Collaboration and Mutual Respect

Frank Sinatra said he lived his life “My Way,” but a filmmaker and screenwriter I met in Providence, Rhode Island has a more democratic approach to life.

All eyes and ears are on Eileen as she instructs the actors on how to sneeze (you'll need to watch the video).

I visited Eileen Boarman while she was directing a Public Service Announcement, or PSA, for Rhode Island Department of Transportation. She allowed me to film a bit of her film shoot, and then interview her. You can see my resulting video from this stop on my cross-country U.S. road trip below.

Much of our conversation didn’t make that video, in particular this theme of collaboration and mutual respect. It surfaced first in her discussion of the PSA. The script was written collaboratively, she told me. One person made the candy used in the shoot, another provided lighting, yet another sound equipment.

She had the same experience when serving as a producer’s assistant during the shooting of the Showtime series “Brotherhood” in Providence. Roles were more defined, but the set was always a team of respected collaborators.

“I’m finding in this business,” she told me, “that when people work together and really respect each other’s roles and aren’t afraid of where an idea might come from, it’s such a better experience.”

Everyone plays an important role on the set, Eileen says, although that boy on the left seems to be playing a Game Boy.

Making sure not to fear others’ wisdom been a driver in Eileen’s career. She began her life the arts as a young actress, but when she wasn’t acting she would help with props or the light board. By the time she was a theater director she knew the importance of every person on the team.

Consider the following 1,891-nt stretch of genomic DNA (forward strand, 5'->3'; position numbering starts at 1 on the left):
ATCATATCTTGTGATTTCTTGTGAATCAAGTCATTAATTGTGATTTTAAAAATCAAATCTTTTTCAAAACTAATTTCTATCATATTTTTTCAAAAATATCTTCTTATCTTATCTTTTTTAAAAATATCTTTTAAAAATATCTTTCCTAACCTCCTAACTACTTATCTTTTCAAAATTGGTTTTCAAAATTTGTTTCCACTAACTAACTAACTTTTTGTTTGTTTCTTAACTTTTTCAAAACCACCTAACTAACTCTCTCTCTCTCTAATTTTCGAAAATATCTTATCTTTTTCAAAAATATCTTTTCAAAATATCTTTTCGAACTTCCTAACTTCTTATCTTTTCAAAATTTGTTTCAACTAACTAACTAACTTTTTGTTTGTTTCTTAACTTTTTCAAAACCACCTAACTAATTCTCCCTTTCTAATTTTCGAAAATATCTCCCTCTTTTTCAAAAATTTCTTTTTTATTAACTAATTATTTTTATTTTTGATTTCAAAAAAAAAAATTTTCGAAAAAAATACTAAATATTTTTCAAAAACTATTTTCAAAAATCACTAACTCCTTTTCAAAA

“No matter how small the role,” she told me, “every single person that participates has an equally important role in the final product.”

In the last decade she’s shifted to film. During film school she focused on screenplays — she’s drawn to writing — but has sought out knowledge on all aspects of film production, allowing her to,  say, direct a PSA.

Her drive for cooperation really became clear, however, when she discussed her screenplay set in Northern Ireland, a work she began in film school.

Eileen conducted research by traveling traveled across Northern Ireland, meeting and staying with Catholics and Protestants. She believes most there “want resolution” and desire to “just accept each other’s differences and live together as part of one country.” But that fear among many that their rights will be taken away can keep the fires of discord burning.

“I don’t know why it always has to be ‘my way,'” she says. “We have that problem in this country too.”

For Eileen, ‘my way’ and ‘your way’ can be ‘our way.’ That’s a good approach in politics, art or life.

What role does collaboration and mutual respect play in your creative life?

10 thoughts on “Collaboration and Mutual Respect

  1. Part of why I enjoy writing is because it’s such a solitary function…at least, the writing part is.

    It can be such a challenge to let go of even part of the words and allow others to influence the end product, but I’ve learned that those outside ideas can often achieve something beyond what I can do alone.